They have their hands full wrangling the “talent,” which includes the adorable yet clueless Betty Hudson (Marla Rubinoff), an ingénue with zero acting experience and not too smart either. Her introduction, as she tries to understand Gochktch’s directions, is an amusing exchange as his thick accent comes up against her sweet, yet dense nature. She’s much easier to handle than Lester Guy (Ian Buchanan), a washed-up movie star that still demands to be treated as such thus annoying the hell out of everyone with his primadonna behavior.

If this wasn’t enough pressure to contend with, network president Bud Budwaller (Miguel Ferrer) shows up to make sure everything goes smoothly. He sets the tone by barking orders and insulting McGonigle (“Dink spine” and “gob of jelly” being two of the more memorable ones). His job is on the line and he commands through fear and intimidation. Not surprisingly, Miguel Ferrer gets some of the show’s best lines, like his assessment of Betty: “She’s no dim bulb, she’s a blown-out fuse.” The actor is playing a variation of his rude FBI agent from Twin Peaks complete with a shouty, overbearing approach and adopting an intimidating stance in the control room, wielding a large nightstick.

Things start off decently enough with Lester’s pretentious interpretative dance routine with moody jazz music until a prop he’s using falls over, taking him with it. It’s all hilariously downhill from there as music and sound effects cues are all wrong, a stagehand appears on camera, and Lester is knocked unconscious. Against all odds it is Betty who saves the show when she talks to the camera and sings “The Bird in the Tree,” a sweet song reminiscent of “In Heaven” from Eraserhead (1977), and that offers a short respite from the insanity as all hell breaks loose. Amazingly, the show is a hit! The rest of the short-lived series sees Budwaller and Lester conspiring to ruin Betty because they resent her success while she remains blissfully unaware.

The cast acquits themselves quite well, hamming it up for this cartoonish world that their characters inhabit – Ferrer plays a stereotypical blowhard studio executive, Ian Buchanan portrays a pompous movie star, Nancye Ferguson plays a His Girl Friday-type P.A. and so on. On the Air is less interesting when it spends time away from the studio, like in the second episode when Betty meets Mr. Zoblotnick (Sidney Lassik) for dinner, and works better when riffing on cultural touchstones of the time period, like the quiz show craze.

While working on the sound for an episode of Twin Peaks during its second season, Lynch came up with the idea for On the Air, which involved “people trying to do something successful and having it all go wrong.” He would go on to direct the pilot, co-write two episodes and supervise post-production.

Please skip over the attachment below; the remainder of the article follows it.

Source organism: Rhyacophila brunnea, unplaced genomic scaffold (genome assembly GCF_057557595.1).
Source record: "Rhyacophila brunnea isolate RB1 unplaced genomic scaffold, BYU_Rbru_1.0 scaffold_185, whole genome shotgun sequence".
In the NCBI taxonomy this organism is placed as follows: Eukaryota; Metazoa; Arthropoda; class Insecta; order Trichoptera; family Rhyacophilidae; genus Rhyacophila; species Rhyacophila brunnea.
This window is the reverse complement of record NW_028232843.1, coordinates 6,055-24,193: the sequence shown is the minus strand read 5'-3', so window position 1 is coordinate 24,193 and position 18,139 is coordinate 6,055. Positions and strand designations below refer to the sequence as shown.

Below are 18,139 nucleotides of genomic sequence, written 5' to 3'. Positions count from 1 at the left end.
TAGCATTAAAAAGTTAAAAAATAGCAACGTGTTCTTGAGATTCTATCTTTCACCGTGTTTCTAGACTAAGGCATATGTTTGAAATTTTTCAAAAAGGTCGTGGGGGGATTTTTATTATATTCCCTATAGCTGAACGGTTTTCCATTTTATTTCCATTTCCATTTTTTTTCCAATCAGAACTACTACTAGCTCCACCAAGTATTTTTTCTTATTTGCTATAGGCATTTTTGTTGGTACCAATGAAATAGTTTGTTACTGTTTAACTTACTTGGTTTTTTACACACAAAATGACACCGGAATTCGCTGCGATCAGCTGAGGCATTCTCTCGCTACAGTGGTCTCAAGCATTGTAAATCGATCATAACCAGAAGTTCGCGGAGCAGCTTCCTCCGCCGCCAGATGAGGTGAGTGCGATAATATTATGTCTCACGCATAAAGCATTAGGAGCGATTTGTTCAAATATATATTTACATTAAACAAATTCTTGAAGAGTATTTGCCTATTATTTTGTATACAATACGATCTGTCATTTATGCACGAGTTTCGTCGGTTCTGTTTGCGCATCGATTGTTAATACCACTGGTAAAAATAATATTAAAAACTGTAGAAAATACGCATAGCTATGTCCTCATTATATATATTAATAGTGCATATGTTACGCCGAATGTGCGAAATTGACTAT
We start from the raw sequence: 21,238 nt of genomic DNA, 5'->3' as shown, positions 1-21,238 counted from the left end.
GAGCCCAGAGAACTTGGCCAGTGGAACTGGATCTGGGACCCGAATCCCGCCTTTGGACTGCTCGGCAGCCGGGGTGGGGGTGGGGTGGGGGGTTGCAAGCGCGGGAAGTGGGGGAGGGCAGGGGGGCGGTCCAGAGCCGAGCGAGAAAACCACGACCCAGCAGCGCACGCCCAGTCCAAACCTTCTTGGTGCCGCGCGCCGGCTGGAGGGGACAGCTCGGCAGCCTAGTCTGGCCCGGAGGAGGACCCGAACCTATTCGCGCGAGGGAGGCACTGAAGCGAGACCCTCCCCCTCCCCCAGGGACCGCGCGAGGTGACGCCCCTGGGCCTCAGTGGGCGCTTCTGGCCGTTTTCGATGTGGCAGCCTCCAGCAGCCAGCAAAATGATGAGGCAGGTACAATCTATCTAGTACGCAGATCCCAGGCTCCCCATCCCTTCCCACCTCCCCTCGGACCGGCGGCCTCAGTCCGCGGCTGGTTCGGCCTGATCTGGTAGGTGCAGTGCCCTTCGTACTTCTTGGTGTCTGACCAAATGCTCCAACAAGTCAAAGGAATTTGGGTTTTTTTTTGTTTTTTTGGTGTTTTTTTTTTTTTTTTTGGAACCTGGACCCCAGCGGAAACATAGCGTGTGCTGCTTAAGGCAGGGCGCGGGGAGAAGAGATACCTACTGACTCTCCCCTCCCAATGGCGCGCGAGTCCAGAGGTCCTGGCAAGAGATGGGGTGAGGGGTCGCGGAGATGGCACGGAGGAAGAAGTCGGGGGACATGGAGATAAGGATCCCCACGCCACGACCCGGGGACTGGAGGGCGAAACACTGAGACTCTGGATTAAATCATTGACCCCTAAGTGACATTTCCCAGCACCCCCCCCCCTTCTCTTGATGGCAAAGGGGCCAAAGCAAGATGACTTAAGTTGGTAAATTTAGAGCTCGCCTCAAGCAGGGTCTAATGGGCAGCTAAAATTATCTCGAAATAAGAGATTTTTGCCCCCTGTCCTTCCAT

The pilot episode tested so well with audiences that ABC ordered six more episodes. Even though it was ready to go in spring, the network put off airing it until summer. On the Air debuted on Saturday night at 9:30 with little promotional support, which many of the cast and crew felt was a message from the network about how little they cared about the show. Chief among them was Miguel Ferrer: “Why don’t they just put a bullet in its head? The support we’ve gotten from the network – or lack of support that’s perceived on my part – is enormously disappointing.” Lynch echoed these sentiments: “I’ve heard that summertime is pretty much the worst time you can be on, but we’re going on in summer. I’ve heard that Saturday night is the worst night of the week to be on, and we’re going on Saturday night…”

Not surprisingly, On the Air was not well received by critics when it aired. In his review for The New York Times, John J. O’Connor wrote, ”Different, certainly, even strange, but unfortunately about as funny as, well, an overworked foreign accent.” Variety’s Brian Lowry wrote, “Lynch and Frost still can’t seem to protect their initial vision once they pass the ball on to others, as the numbing flatness of the second episode—which involves a plot inspired by the ‘50s quiz-show scandals—painfully demonstrates.” In his review for the Los Angeles Times, Chris Willman wrote, “Though On the Air appears destined—between its unfortunate time slot and Lynch’s own odd sense of comedic timing—to be just a footnote in both his career and TV history, it’s one to tape for posterity, before it becomes Off the Air.” Finally, People magazine’s David Hiltbrand wrote, “The show’s comically choreographed mayhem is a difficult premise to sustain, like trying to stage a big bumper-car pileup again and again.”

If you ever wondered what a David Lynch sitcom would be like then On the Air is the short-lived answer. It’s a silly trifle of a show but also very sweet, much like Betty who embodies its heart and soul. While it is hardly a masterpiece, the show does have its moments. I love how it is bathed in ‘50s nostalgia and reflects Lynch’s particular brand of comedy that is usually kept in check but is allowed to run rampant for better or for worse.


SOURCES


Cerone, Daniel. “Television of the Absurd: Twin Peaks’ Co-Creators Try Again with On the Air.” Los Angeles Times. June 18, 1992.

Friday, May 12, 2017

Guardians of the Galaxy Vol. 2

Guardians of the Galaxy came as a pleasant surprise amidst the summer blockbusters of 2014 as it continued Marvel Studios’ dominance in the multiplexes. It was a breath of fresh air in the comic book superhero movie genre by eschewing filmmaking by committee in favor of the singular vision of James Gunn. He took a bunch of relatively unknown characters and transformed them into a bickering yet lovable rag-tag team that saved the universe. The movie’s success demonstrated the strength of the Marvel brand and the expansion of their cinematic universe into the cosmic realm, which had been hinted at in The Avengers (2012).